In high school, English was my favorite class. I was far more adept in reading and writing than calculating and measuring. However, even though I preferred to read, the novels that were assigned never sparked a genuine interest in me. Most times, you could find me researching the designated chapters online, rapidly seeking the major plot points and characters that may appear on the quiz I had approaching in mere minutes.
I am now a junior in college and an English major. I now see it as my duty to protect and advocate for the novels I had spent so many years in high school despising. I have also found that these pieces of literature often become better appreciated as we gain more life experiences. In other words, a novel that we didn’t understand when we were 14 can come to hold great importance when we are twenty. Here are seven novels you’ve probably read in high school that may hold more relevance for you today.
I remember not giving this novel a chance because it was assigned by an English teacher I didn’t particularly enjoy. However, after reading it again, I realized the importance it possesses as a piece of young adult literature. The novel contains a powerful message to use your voice, even if you formerly believed it held no significance. The author Laurie Anderson writes in such an authentic voice, it makes the novel easy to connect and extract an important lesson from.
2. To Kill a Mockingbird
The famous novel, written by Harper Lee and published in 1960, continues to remain relevant. The narrative flows and maintains its powerful messages regarding human morality, race, and courage. I think when most of us read the esteemed works, we weren’t able to truly submerge into the lessons Lee offered; it's almost as if we were reading it in a lens similar to Scout’s, a youthful naivety.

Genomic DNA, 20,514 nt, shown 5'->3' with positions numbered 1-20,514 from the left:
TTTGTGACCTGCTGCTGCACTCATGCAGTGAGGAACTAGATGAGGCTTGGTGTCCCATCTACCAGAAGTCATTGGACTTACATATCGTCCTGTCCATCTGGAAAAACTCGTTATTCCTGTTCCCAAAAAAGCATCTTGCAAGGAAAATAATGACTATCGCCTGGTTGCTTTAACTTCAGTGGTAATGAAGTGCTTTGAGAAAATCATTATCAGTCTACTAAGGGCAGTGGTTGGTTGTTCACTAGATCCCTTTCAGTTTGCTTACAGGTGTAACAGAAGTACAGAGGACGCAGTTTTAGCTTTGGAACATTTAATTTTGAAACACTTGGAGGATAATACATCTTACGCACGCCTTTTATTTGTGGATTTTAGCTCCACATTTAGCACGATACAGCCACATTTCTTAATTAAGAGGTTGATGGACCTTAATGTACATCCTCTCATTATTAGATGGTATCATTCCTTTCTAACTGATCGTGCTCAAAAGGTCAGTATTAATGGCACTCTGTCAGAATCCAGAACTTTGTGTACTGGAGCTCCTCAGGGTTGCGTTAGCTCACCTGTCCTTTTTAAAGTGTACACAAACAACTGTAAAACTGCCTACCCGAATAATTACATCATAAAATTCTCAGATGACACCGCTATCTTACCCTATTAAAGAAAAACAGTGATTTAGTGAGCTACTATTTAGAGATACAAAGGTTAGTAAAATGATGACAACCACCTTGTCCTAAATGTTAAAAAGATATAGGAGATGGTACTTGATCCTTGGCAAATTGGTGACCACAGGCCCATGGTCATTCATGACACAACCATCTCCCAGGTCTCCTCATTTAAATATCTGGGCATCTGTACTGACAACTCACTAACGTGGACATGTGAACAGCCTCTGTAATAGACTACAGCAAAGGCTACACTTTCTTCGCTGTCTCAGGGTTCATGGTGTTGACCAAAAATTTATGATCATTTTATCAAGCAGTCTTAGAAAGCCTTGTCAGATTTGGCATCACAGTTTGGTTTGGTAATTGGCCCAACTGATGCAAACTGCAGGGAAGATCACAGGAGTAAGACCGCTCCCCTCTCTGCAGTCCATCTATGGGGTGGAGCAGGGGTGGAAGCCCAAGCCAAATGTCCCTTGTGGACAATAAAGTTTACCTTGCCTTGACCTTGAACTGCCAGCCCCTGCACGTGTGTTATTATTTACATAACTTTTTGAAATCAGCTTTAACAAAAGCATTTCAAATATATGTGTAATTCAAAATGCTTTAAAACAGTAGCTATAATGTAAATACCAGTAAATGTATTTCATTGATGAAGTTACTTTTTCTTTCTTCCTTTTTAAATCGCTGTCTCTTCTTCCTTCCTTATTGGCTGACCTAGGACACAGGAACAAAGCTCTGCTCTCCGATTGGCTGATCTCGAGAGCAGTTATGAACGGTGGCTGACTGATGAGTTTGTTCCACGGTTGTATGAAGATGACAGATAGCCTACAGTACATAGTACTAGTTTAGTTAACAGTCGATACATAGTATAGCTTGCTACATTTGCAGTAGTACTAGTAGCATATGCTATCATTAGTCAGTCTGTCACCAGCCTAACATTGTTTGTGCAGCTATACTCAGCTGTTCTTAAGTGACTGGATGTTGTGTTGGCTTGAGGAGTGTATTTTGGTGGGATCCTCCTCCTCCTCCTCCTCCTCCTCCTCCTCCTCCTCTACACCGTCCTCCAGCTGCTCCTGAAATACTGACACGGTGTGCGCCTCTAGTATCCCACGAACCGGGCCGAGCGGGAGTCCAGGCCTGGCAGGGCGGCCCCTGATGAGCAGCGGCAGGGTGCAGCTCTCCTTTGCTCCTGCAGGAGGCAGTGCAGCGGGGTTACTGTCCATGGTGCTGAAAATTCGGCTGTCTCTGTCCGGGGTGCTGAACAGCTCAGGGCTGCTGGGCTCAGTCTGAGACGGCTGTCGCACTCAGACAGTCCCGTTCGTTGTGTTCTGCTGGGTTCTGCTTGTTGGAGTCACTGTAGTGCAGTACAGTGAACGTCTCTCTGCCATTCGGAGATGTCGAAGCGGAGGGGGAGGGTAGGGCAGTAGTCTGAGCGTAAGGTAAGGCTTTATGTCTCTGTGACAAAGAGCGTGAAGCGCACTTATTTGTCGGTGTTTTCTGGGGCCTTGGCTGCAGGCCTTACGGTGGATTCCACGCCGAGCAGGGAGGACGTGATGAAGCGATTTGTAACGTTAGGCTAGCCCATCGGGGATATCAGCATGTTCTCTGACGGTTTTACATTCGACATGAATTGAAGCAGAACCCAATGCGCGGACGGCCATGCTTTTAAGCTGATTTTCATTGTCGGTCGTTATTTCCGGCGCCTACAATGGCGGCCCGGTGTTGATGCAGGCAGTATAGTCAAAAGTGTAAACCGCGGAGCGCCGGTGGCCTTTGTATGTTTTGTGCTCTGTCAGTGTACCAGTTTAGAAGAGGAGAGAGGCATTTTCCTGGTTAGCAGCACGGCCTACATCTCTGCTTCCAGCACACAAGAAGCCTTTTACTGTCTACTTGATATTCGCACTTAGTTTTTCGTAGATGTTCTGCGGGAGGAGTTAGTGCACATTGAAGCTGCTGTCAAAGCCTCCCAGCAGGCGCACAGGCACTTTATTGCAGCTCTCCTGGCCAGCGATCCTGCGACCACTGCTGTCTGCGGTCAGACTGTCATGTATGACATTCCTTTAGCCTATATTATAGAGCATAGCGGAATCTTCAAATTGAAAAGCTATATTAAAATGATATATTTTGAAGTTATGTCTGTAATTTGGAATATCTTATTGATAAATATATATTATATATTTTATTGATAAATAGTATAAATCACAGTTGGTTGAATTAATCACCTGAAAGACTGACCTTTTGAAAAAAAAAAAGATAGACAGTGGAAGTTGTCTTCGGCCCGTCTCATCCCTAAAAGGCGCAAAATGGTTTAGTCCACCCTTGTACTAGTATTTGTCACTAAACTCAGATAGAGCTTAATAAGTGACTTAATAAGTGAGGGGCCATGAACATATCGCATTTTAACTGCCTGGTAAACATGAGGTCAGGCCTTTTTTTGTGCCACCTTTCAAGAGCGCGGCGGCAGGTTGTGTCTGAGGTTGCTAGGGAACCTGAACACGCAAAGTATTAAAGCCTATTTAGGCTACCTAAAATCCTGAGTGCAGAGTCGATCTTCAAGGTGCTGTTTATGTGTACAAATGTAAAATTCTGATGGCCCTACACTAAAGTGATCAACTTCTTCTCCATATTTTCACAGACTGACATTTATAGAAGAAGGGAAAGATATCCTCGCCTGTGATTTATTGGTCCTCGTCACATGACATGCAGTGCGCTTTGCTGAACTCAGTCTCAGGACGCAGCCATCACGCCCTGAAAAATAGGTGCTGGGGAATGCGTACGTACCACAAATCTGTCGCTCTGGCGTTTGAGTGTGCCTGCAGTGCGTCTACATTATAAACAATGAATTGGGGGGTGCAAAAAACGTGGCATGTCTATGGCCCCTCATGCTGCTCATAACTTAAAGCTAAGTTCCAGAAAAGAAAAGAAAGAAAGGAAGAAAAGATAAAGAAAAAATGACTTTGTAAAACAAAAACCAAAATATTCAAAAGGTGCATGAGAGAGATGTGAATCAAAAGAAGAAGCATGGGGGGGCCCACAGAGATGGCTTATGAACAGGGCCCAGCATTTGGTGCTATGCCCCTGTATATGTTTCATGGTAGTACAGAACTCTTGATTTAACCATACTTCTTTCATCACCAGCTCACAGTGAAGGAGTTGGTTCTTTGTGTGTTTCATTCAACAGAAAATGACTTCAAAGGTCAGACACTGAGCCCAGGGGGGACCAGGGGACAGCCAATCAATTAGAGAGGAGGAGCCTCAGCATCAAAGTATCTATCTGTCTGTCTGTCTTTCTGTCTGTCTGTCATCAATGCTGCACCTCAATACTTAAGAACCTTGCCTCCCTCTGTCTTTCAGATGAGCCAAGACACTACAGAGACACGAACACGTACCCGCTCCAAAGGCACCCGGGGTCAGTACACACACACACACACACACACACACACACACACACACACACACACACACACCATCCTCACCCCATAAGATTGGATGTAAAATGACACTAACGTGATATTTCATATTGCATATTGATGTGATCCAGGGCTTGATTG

Elie Wiesel and his family were seized from their home and taken to an Auschwitz concentration camp in 1944. Night is a reserve of Wiesel's memories during his time at this camp. It is a first-hand account of the horror of our history and should be reread due to its deeply moving and honest record of tragedy.
4. Flowers for Algernon
This novel is a heartbreaking and beautiful tale of hope and perseverance. The story tackles a wide array of important topics such as disability, love and intelligence. The entire book is written in diary entries, letting the reader right into the mind of our main character, Charlie.
5. The House on Mango Street
The book is written in a series of vignettes, varying in emotion, and accounting the life of a young Latina girl raised in Chicago. She must discover herself and what she must become. The piece is beautifully written and extremely touching.
6. The Raven
Written by Edgar Allan Poe, it remains one of his most famous narrative poems. It battles themes such as loss and pensive sadness. Poe is able to use poetry as a medium for his horror-filled tales, making his works hauntingly lovely.
7. A Raisin in the Sun
The award-winning play written by Lorraine Hansberry tells the struggle of a working-class family, living in the south side of Chicago. If you’re willing to read a play, make Hansberry’s a top contender, it is a favorite amongst many readers and theater buffs. This is due to the vibrant characters, and their battle against prejudice and hardship.
Don't let high school sour your opinion on these beautiful works!